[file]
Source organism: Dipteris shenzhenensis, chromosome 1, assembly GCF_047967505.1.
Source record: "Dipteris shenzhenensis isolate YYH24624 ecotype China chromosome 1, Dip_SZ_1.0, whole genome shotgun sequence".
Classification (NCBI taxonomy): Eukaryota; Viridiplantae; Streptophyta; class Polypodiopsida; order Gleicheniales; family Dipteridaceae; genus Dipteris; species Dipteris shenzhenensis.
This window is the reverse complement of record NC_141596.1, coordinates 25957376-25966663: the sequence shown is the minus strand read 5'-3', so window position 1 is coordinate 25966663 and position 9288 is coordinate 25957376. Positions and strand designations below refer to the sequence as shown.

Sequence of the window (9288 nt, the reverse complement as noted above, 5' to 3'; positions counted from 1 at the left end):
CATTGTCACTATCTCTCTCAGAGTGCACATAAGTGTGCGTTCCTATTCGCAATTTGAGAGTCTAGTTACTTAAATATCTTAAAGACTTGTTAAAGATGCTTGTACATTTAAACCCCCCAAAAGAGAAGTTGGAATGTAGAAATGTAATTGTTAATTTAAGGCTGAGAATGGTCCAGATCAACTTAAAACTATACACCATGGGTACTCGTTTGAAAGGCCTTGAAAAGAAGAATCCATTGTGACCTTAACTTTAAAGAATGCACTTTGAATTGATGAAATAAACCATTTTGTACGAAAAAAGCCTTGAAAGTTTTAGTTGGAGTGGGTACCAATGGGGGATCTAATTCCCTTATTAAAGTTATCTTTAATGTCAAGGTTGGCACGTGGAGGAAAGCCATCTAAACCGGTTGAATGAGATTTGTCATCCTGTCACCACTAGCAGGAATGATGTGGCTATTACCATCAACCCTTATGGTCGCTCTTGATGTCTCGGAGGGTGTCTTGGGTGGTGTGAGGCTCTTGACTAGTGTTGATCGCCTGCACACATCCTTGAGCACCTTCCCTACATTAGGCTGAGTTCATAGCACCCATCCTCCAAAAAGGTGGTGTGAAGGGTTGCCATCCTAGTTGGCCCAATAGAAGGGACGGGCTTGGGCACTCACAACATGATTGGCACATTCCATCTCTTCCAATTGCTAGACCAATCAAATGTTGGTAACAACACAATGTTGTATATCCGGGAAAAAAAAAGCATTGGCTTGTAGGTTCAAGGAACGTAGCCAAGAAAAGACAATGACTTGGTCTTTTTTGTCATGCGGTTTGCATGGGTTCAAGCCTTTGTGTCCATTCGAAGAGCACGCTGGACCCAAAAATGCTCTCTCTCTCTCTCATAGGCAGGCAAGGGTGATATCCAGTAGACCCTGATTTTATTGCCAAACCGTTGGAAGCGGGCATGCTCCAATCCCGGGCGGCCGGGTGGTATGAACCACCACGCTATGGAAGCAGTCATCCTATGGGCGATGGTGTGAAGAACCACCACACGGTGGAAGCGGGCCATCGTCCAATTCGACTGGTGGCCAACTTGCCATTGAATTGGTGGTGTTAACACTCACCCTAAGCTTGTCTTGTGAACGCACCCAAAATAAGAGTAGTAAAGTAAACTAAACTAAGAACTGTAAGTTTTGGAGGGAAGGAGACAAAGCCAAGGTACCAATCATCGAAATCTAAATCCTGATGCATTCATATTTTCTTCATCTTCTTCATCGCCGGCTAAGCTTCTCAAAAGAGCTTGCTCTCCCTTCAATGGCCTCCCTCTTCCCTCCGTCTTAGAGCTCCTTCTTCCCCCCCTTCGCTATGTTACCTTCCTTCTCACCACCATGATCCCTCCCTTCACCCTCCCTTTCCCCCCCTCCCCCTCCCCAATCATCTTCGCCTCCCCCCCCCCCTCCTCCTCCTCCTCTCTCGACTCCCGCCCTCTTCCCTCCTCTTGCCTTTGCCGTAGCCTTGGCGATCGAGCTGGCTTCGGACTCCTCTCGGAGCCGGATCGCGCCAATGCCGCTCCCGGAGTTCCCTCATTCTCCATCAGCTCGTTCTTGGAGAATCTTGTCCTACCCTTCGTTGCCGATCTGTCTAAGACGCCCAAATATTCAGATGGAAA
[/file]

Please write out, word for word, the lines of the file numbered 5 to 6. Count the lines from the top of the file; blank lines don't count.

Sequence of the window (9288 nt, the reverse complement as noted above, 5' to 3'; positions counted from 1 at the left end):
CATTGTCACTATCTCTCTCAGAGTGCACATAAGTGTGCGTTCCTATTCGCAATTTGAGAGTCTAGTTACTTAAATATCTTAAAGACTTGTTAAAGATGCTTGTACATTTAAACCCCCCAAAAGAGAAGTTGGAATGTAGAAATGTAATTGTTAATTTAAGGCTGAGAATGGTCCAGATCAACTTAAAACTATACACCATGGGTACTCGTTTGAAAGGCCTTGAAAAGAAGAATCCATTGTGACCTTAACTTTAAAGAATGCACTTTGAATTGATGAAATAAACCATTTTGTACGAAAAAAGCCTTGAAAGTTTTAGTTGGAGTGGGTACCAATGGGGGATCTAATTCCCTTATTAAAGTTATCTTTAATGTCAAGGTTGGCACGTGGAGGAAAGCCATCTAAACCGGTTGAATGAGATTTGTCATCCTGTCACCACTAGCAGGAATGATGTGGCTATTACCATCAACCCTTATGGTCGCTCTTGATGTCTCGGAGGGTGTCTTGGGTGGTGTGAGGCTCTTGACTAGTGTTGATCGCCTGCACACATCCTTGAGCACCTTCCCTACATTAGGCTGAGTTCATAGCACCCATCCTCCAAAAAGGTGGTGTGAAGGGTTGCCATCCTAGTTGGCCCAATAGAAGGGACGGGCTTGGGCACTCACAACATGATTGGCACATTCCATCTCTTCCAATTGCTAGACCAATCAAATGTTGGTAACAACACAATGTTGTATATCCGGGAAAAAAAAAGCATTGGCTTGTAGGTTCAAGGAACGTAGCCAAGAAAAGACAATGACTTGGTCTTTTTTGTCATGCGGTTTGCATGGGTTCAAGCCTTTGTGTCCATTCGAAGAGCACGCTGGACCCAAAAATGCTCTCTCTCTCTCTCATAGGCAGGCAAGGGTGATATCCAGTAGACCCTGATTTTATTGCCAAACCGTTGGAAGCGGGCATGCTCCAATCCCGGGCGGCCGGGTGGTATGAACCACCACGCTATGGAAGCAGTCATCCTATGGGCGATGGTGTGAAGAACCACCACACGGTGGAAGCGGGCCATCGTCCAATTCGACTGGTGGCCAACTTGCCATTGAATTGGTGGTGTTAACACTCACCCTAAGCTTGTCTTGTGAACGCACCCAAAATAAGAGTAGTAAAGTAAACTAAACTAAGAACTGTAAGTTTTGGAGGGAAGGAGACAAAGCCAAGGTACCAATCATCGAAATCTAAATCCTGATGCATTCATATTTTCTTCATCTTCTTCATCGCCGGCTAAGCTTCTCAAAAGAGCTTGCTCTCCCTTCAATGGCCTCCCTCTTCCCTCCGTCTTAGAGCTCCTTCTTCCCCCCCTTCGCTATGTTACCTTCCTTCTCACCACCATGATCCCTCCCTTCACCCTCCCTTTCCCCCCCTCCCCCTCCCCAATCATCTTCGCCTCCCCCCCCCCCTCCTCCTCCTCCTCTCTCGACTCCCGCCCTCTTCCCTCCTCTTGCCTTTGCCGTAGCCTTGGCGATCGAGCTGGCTTCGGACTCCTCTCGGAGCCGGATCGCGCCAATGCCGCTCCCGGAGTTCCCTCATTCTCCATCAGCTCGTTCTTGGAGAATCTTGTCCTACCCTTCGTTGCCGATCTGTCTAAGACGCCCAAATATTCAGATGGAAA